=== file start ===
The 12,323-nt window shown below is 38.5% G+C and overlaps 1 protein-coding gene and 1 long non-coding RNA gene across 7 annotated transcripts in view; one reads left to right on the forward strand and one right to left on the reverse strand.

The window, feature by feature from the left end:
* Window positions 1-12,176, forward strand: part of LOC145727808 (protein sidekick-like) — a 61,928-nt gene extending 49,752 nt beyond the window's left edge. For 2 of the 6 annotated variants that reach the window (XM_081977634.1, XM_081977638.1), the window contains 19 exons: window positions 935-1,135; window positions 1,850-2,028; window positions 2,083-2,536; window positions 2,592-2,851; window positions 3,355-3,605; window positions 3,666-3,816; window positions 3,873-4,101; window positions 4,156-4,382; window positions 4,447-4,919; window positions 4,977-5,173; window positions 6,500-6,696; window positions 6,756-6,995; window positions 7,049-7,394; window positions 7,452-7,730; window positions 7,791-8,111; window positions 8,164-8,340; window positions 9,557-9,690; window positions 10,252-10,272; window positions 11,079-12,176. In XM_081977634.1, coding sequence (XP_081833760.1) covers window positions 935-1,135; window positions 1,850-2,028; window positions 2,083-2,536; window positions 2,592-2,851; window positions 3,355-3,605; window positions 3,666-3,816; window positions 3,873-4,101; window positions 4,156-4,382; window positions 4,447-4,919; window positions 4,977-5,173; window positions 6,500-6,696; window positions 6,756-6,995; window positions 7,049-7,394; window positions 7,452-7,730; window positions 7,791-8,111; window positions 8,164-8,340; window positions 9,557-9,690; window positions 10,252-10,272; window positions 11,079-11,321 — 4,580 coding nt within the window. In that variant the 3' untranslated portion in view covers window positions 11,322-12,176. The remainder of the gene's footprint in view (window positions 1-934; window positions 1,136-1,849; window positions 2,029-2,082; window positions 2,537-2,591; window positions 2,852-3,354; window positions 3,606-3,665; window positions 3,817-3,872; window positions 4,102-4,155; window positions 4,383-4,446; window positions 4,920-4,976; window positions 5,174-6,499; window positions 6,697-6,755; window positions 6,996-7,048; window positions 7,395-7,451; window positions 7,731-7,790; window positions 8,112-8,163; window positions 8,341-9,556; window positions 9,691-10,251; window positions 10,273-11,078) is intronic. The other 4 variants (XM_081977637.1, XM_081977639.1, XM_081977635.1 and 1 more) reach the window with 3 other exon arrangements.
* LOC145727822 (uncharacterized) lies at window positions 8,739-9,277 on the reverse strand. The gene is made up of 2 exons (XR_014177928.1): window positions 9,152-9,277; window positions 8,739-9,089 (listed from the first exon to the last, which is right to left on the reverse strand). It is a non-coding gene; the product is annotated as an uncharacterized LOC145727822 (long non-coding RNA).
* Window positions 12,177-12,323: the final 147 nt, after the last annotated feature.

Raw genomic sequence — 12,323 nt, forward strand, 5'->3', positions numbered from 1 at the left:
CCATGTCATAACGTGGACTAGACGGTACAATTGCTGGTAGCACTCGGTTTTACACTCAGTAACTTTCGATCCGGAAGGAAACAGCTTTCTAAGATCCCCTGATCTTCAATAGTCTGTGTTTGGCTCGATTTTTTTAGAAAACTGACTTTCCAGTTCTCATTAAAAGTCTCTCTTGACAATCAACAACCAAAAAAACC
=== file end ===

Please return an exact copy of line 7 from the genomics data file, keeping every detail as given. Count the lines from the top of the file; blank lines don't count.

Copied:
CCATGTCATAACGTGGACTAGACGGTACAATTGCTGGTAGCACTCGGTTTTACACTCAGTAACTTTCGATCCGGAAGGAAACAGCTTTCTAAGATCCCCTGATCTTCAATAGTCTGTGTTTGGCTCGATTTTTTTAGAAAACTGACTTTCCAGTTCTCATTAAAAGTCTCTCTTGACAATCAACAACCAAAAAAACC